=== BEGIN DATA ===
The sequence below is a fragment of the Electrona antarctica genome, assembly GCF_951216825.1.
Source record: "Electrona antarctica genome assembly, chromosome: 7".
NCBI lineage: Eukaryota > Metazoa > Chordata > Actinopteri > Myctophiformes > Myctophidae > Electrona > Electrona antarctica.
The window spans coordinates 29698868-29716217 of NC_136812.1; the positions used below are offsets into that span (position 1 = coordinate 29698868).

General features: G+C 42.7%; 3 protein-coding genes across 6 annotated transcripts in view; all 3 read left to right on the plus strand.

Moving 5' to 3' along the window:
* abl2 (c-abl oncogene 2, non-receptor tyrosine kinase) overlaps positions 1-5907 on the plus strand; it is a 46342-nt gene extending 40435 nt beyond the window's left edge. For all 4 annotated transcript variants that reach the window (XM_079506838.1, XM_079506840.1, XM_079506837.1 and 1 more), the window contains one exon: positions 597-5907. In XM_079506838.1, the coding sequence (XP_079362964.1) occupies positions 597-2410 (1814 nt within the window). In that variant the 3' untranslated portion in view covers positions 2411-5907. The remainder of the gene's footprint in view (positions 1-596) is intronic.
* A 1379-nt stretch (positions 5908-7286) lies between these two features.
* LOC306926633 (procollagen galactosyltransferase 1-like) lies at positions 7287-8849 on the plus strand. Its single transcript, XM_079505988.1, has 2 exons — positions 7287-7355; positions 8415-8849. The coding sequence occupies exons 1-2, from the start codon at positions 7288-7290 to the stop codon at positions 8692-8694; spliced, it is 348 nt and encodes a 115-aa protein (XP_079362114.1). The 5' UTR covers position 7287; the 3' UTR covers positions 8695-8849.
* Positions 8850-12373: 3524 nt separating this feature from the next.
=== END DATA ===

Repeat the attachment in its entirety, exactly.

The sequence below is a fragment of the Electrona antarctica genome, assembly GCF_951216825.1.
Source record: "Electrona antarctica genome assembly, chromosome: 7".
NCBI lineage: Eukaryota > Metazoa > Chordata > Actinopteri > Myctophiformes > Myctophidae > Electrona > Electrona antarctica.
The window spans coordinates 29698868-29716217 of NC_136812.1; the positions used below are offsets into that span (position 1 = coordinate 29698868).

General features: G+C 42.7%; 3 protein-coding genes across 6 annotated transcripts in view; all 3 read left to right on the plus strand.

Moving 5' to 3' along the window:
* abl2 (c-abl oncogene 2, non-receptor tyrosine kinase) overlaps positions 1-5907 on the plus strand; it is a 46342-nt gene extending 40435 nt beyond the window's left edge. For all 4 annotated transcript variants that reach the window (XM_079506838.1, XM_079506840.1, XM_079506837.1 and 1 more), the window contains one exon: positions 597-5907. In XM_079506838.1, the coding sequence (XP_079362964.1) occupies positions 597-2410 (1814 nt within the window). In that variant the 3' untranslated portion in view covers positions 2411-5907. The remainder of the gene's footprint in view (positions 1-596) is intronic.
* A 1379-nt stretch (positions 5908-7286) lies between these two features.
* LOC306926633 (procollagen galactosyltransferase 1-like) lies at positions 7287-8849 on the plus strand. Its single transcript, XM_079505988.1, has 2 exons — positions 7287-7355; positions 8415-8849. The coding sequence occupies exons 1-2, from the start codon at positions 7288-7290 to the stop codon at positions 8692-8694; spliced, it is 348 nt and encodes a 115-aa protein (XP_079362114.1). The 5' UTR covers position 7287; the 3' UTR covers positions 8695-8849.
* Positions 8850-12373: 3524 nt separating this feature from the next.